Who to call? It must be one committee or another

If you're a parent or educator looking for answers to educational problems, you might have a difficult time determining which body you need to address. I'm sure you've heard the expression, "Too may cooks spoil the broth." That could easily be applied to public education in Nevada.

Who's in charge? Before the passage of Nevada's Educational Reform Act (NERA) in 1997, the Nevada State Board of Education was the elected umbrella group that oversaw public education in Nevada with one exception - teacher licensure.

In the late '80s, the Nevada Legislature gave that authority to the Professional Standards Commission on Education. Many in the state believe the State Teachers' Association has too much say in those appointments.

The state board, in turn, reported to the Legislature through the Assembly Education Committee.

With the passage of NERA, the Legislature created a number of different appointed committees, councils and commissions to oversee different aspects of public education. The Legislative Committee on Education was formed as an umbrella group for the Legislature. That committee is composed of legislators from each house with an equal number of Democrats and Republicans being represented. The chairmanship changes back and forth between houses. Last year Sen. Bill Raggio was chairman, this year it's Assemblyman Wendell Williams.

If you're knowledgeable about Nevada politics, you might know the alternating chairs of the Legislative Committee on Education have different philosophies. That's a problem for local school districts because the swing in the pendulum is so great.

Also created was the Legislative Counsel Bureau on Educational Accountability and Program Evaluation, the Council to Establish Academic Standards, the School Construction Committee and the Commission on Educational Technology.

The state superintendent of public instruction, Mary Peterson, is hired and evaluated by the state board. However, she and the Nevada Department of Education are responsible for providing services to these nine groups as well as preparing analyses and reports for them and the Legislature.

The concern for the public is trying to identify who's in charge. Parents and teachers often feel like they are getting the runaround when they are referred to one group after another with their concerns. These efforts must be coordinated to ensure questions are being answered and students are receiving services.

The new system of governance is clearly fragmented and very political. An example is the Council to Establish Academic Standards. The elected Nevada State Board of Education is responsible for selecting the tests to measure those standards.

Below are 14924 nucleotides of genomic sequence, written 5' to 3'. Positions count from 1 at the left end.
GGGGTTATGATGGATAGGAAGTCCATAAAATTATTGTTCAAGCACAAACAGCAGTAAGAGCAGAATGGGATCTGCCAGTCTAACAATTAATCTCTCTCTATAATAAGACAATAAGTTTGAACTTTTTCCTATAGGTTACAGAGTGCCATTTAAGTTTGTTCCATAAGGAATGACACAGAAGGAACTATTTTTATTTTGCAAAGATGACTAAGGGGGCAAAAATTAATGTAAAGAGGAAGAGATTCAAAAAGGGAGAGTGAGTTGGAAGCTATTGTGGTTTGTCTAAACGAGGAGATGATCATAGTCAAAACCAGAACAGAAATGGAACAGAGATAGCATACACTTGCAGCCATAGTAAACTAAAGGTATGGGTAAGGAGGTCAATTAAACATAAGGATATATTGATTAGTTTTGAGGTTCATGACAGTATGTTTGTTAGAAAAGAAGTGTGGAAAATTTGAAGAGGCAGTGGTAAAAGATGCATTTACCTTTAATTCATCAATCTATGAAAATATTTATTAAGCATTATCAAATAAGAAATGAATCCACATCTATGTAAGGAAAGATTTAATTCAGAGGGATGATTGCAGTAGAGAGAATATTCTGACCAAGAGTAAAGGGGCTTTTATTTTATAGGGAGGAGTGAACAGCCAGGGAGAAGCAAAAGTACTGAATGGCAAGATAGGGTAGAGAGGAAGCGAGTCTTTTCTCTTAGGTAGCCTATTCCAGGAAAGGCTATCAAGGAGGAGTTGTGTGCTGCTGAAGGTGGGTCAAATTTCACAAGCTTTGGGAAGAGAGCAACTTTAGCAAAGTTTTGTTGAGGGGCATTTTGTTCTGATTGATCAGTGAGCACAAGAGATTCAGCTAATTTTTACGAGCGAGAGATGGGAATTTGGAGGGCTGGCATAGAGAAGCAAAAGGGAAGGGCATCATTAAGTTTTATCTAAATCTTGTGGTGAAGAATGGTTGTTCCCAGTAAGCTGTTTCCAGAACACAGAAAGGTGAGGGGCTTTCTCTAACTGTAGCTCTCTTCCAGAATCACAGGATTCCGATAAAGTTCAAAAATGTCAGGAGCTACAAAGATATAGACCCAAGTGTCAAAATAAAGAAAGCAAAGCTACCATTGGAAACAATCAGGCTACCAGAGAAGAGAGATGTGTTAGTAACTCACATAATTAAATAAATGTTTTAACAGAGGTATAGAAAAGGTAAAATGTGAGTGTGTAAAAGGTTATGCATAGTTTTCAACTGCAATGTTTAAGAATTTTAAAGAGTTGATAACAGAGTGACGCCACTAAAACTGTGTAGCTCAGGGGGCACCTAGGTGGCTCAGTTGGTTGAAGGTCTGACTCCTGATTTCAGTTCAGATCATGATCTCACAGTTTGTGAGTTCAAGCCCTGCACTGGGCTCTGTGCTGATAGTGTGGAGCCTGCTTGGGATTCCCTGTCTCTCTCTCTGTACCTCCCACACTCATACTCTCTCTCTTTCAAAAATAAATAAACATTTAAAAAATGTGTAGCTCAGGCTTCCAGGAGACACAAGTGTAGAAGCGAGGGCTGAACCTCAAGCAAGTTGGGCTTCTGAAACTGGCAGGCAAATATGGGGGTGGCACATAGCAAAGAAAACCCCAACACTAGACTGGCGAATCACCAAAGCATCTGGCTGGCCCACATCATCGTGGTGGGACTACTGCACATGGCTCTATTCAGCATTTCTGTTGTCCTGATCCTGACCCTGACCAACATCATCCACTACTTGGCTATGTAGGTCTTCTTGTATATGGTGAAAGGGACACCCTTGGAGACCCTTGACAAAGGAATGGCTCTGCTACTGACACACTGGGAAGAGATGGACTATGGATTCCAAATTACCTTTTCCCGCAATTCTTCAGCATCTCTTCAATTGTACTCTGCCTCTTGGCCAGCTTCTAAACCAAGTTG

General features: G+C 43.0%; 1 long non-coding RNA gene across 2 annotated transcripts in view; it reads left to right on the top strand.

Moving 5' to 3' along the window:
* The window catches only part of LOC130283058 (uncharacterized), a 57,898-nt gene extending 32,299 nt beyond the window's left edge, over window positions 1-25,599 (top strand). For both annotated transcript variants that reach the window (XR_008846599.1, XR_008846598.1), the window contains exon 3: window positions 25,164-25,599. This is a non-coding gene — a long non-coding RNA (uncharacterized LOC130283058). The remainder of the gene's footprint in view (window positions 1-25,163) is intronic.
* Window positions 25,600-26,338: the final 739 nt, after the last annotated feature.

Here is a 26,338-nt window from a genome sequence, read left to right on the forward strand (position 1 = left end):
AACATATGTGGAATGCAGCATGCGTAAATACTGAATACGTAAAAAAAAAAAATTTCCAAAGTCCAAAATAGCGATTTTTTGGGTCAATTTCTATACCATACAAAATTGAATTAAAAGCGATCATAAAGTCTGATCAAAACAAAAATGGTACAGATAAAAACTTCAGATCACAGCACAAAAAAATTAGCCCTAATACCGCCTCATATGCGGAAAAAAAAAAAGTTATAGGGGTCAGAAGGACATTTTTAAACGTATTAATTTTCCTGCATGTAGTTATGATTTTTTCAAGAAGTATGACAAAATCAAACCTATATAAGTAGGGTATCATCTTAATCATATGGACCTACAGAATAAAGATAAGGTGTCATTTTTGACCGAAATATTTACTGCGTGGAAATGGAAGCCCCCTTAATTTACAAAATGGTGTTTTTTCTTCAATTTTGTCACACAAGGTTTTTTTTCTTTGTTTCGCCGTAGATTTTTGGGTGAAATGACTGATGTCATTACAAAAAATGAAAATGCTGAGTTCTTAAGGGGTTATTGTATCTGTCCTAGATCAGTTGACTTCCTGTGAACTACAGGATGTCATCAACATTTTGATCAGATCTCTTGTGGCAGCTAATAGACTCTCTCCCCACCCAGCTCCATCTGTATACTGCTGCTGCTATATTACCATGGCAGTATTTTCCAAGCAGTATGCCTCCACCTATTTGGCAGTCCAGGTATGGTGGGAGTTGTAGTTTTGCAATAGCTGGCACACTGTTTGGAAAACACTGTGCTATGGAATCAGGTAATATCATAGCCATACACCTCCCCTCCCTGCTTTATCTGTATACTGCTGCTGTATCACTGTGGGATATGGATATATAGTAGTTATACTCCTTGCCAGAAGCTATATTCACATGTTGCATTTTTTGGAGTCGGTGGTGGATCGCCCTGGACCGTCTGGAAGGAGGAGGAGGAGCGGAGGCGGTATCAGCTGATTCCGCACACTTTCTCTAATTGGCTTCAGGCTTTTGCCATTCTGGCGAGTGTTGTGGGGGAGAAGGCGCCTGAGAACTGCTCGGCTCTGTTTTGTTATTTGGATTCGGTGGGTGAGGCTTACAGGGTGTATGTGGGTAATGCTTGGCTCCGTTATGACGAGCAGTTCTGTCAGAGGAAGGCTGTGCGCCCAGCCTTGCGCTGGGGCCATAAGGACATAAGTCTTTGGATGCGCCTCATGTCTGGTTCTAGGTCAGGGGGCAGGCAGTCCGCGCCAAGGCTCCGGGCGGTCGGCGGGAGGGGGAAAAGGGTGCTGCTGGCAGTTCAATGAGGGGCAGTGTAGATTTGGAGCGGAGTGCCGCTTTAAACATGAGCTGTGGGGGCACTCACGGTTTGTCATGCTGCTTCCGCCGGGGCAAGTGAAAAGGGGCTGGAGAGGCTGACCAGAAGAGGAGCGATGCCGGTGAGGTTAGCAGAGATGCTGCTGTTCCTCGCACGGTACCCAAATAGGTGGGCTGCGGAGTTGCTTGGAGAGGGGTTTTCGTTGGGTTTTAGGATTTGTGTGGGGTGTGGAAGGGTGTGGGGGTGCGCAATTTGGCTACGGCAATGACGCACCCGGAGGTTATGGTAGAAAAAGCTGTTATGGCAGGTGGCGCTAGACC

Why is that a problem? Well, the council adopted a "one size fits all" model with one set of academic standards. Those standards require "all" students to pretty much have a college preparatory curriculum. States that have adopted those standards in the past, like Louisiana, where all students are required to take algebra and geometry to graduate, have, in my opinion, watered down their curriculum. Their results on nationally normed tests don't suggest increased student achievement.

If all students are required to take algebra and geometry, including special needs students, wouldn't teachers have to accommodate those students? How would including students with low ability, with no intention of going on to college, impact college bound students in algebra or geometry classes? I believe the state board believes different students have different needs. In effect, "one size does not fit all" would better describe the board's philosophy.

Wisely, the State Board of Education and the Nevada Department of Education have formed a Standards Alignment Committee of all these groups to try to get everyone pulling in one general direction without impeding one another.

I cannot imagine how parents will react or who they will blame when their sons and daughters are accepted to colleges and have won scholarships but cannot go because they cannot pass the new high school exit exams in October 2001.

Since they won't know who to call, my guess is a lot of state legislators will be taken to task.

Bill Hanlon is a Las Vegas educator and former member of the State Board of Education.


Use the comment form below to begin a discussion about this content.

Sign in to comment